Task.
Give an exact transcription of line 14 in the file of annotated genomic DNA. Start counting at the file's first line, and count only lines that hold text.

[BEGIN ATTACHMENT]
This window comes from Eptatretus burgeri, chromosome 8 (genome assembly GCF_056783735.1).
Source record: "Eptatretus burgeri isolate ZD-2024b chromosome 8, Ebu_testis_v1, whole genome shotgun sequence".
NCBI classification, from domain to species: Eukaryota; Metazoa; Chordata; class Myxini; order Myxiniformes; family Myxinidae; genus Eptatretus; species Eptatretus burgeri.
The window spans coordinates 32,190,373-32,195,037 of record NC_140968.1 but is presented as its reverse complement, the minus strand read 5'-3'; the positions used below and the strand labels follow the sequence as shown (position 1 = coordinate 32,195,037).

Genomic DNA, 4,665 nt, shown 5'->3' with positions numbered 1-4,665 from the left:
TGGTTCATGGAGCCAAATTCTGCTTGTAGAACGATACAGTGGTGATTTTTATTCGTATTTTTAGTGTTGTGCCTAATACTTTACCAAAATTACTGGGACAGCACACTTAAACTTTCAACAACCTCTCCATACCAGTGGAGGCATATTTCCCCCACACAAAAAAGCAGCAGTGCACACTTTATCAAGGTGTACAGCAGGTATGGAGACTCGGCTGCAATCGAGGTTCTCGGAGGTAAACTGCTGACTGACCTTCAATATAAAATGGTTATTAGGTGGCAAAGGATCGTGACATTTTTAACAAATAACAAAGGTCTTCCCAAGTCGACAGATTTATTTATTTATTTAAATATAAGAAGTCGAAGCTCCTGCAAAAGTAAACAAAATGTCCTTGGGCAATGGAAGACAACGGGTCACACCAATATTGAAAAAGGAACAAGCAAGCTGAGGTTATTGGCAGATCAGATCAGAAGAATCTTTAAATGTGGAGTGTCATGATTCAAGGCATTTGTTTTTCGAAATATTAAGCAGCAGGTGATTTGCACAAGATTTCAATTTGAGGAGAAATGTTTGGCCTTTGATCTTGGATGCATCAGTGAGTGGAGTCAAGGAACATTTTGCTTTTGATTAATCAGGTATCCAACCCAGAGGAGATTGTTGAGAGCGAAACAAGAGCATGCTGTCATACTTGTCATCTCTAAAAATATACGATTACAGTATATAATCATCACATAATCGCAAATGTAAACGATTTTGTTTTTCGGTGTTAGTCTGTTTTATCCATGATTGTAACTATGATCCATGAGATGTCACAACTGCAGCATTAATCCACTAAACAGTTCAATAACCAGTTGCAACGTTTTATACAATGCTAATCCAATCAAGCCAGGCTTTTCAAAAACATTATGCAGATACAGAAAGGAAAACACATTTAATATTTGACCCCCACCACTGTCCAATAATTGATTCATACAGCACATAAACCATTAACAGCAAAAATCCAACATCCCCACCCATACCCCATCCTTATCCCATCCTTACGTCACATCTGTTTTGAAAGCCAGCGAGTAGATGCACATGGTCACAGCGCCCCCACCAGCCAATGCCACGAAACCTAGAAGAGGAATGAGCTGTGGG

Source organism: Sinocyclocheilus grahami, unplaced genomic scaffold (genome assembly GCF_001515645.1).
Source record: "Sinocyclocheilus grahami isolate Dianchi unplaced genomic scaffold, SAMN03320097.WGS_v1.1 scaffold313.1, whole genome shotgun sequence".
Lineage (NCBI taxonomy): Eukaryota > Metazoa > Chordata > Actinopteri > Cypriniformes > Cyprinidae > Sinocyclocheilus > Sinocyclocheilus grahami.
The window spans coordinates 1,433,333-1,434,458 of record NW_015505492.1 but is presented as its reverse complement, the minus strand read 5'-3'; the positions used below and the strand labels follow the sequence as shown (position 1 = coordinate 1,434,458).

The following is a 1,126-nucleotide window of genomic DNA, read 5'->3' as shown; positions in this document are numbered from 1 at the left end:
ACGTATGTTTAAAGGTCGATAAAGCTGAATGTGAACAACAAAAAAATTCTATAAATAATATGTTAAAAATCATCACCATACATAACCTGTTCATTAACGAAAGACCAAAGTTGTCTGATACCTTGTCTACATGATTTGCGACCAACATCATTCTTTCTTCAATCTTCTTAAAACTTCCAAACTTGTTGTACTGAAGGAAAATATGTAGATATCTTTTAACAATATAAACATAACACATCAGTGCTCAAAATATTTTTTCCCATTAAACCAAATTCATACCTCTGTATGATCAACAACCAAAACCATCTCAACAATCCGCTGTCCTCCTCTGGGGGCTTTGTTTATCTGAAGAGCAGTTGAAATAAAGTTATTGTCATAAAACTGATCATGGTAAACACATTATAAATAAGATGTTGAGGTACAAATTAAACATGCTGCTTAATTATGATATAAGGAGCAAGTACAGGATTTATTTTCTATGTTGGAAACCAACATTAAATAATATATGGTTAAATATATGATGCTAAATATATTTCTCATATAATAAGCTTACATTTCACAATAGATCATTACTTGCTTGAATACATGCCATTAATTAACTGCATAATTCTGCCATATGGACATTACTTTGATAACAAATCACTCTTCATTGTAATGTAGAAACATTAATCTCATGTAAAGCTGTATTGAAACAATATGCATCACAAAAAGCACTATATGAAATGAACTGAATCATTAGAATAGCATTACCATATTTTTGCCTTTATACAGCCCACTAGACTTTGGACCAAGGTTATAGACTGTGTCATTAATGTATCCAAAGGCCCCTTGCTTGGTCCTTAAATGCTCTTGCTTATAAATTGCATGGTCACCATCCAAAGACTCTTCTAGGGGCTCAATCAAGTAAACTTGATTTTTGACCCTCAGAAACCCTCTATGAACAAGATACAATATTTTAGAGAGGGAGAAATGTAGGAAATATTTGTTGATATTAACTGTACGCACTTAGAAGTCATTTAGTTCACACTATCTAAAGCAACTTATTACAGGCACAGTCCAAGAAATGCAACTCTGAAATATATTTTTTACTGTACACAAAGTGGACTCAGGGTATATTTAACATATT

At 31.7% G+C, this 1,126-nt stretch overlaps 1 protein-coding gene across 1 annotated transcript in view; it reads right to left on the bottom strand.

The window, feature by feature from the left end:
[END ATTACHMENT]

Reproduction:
The window, feature by feature from the left end: